Ariana Grande’s ‘Upbeat’ New Album Stemmed From ‘A Super Sad Chapter’

Scattered throughout Ariana Grande‘s triumphant Billboard Woman of the Year profile are major tidbits for everyone who has diligently read every tweet, checked every Instagram story, and watched every YouTube drop on Ari’s accounts since early October: concrete details on the second new album she promised would be coming by the end of this year.

Thank U, Next — the album, not the song — is almost ready for global consumption. In mid-November, when the interview took place, Ari was in the “polishing” phase of production, having spent one week writing the tracks and two weeks recording them with help from collaborators Tommy Brown, Social House, Victoria Monét, Tayla Parx, and Doug Middlebrook. But as of Tuesday (December 4), she was tweeting at Republic Records to “hurry yo ass up” with her final product.

Created in a zen-sounding studio outfitted in white flowers, a candle, and a light that projects rippling water imagery, the tone of the new music is “not particularly uplifting,” Ariana said. “A lot of it sounds really upbeat, but it’s actually a super sad chapter.”

It’s a description that actually makes a lot of sense considering the work was fueled by pink champagne and an unthinkable amount of heartache that the artist has endured in the past few months alone — most notably, that which resulted from the unexpected death of her beloved Mac Miller. At least one song on TUN is about the late rapper, according to the profile.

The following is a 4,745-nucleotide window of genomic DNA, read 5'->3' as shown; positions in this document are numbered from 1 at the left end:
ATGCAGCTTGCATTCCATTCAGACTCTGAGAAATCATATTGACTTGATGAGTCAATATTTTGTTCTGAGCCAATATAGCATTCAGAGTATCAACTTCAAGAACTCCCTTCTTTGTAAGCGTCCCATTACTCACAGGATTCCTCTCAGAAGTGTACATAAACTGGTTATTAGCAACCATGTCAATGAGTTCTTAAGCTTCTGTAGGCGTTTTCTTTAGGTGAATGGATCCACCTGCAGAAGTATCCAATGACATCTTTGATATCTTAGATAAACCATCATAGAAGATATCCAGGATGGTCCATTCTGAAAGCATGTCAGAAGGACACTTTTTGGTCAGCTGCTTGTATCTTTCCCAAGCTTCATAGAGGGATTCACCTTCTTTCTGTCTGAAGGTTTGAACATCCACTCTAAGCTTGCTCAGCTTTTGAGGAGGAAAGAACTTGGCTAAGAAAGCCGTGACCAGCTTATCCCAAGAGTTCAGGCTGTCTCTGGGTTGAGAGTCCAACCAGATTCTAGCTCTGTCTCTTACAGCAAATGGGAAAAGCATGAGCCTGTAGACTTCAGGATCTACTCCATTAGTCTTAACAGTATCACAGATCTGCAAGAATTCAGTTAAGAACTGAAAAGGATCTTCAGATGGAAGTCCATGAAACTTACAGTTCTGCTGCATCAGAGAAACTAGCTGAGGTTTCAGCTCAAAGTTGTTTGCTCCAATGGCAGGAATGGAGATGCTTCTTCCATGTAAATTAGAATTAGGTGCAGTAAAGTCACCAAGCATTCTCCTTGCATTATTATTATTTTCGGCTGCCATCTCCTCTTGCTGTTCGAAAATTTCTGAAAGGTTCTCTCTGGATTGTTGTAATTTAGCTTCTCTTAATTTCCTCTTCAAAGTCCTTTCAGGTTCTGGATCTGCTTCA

Another tune — one whose name we already know — has tackles a happier memory. “7 Rings” is about a “challenging fall day in New York” that brought Ari and friends to Tiffany’s for some casual retail therapy. A few glasses of champagne (what else?) later, “we bought seven engagement rings, and when I got back to the studio I gave everybody a friendship ring.”

Billboard writer Natalie Weiner, who got to listen to the tracks, described the album as “defiant — deep, bass-driven bangers with trap beats alternating with airy, sad ballads — and aesthetically more adventurous than anything she has ever released.” Lyrically, Weiner called it “unambiguously personal and gutting.”

But perhaps the best news to come of this interview is that Ari, being the benevolent pop diva she is, is already looking forward to making even more new music when she hits the road for next year’s Sweetener tour, and potentially just teased a third new album.

“Please. [“Thank U, Next” production duo] Social House is my opening act — you don’t think we’re going to have a studio on the bus? That we’re not going to be making records on the road? Of course we are,” she said. “I want to be able to do what is authentic and honest and natural. It’s the only way that I’ve been able to survive.”

It’s a bold approach that’s been working for Ari these past few months, and we are here to support its continuation. Please!

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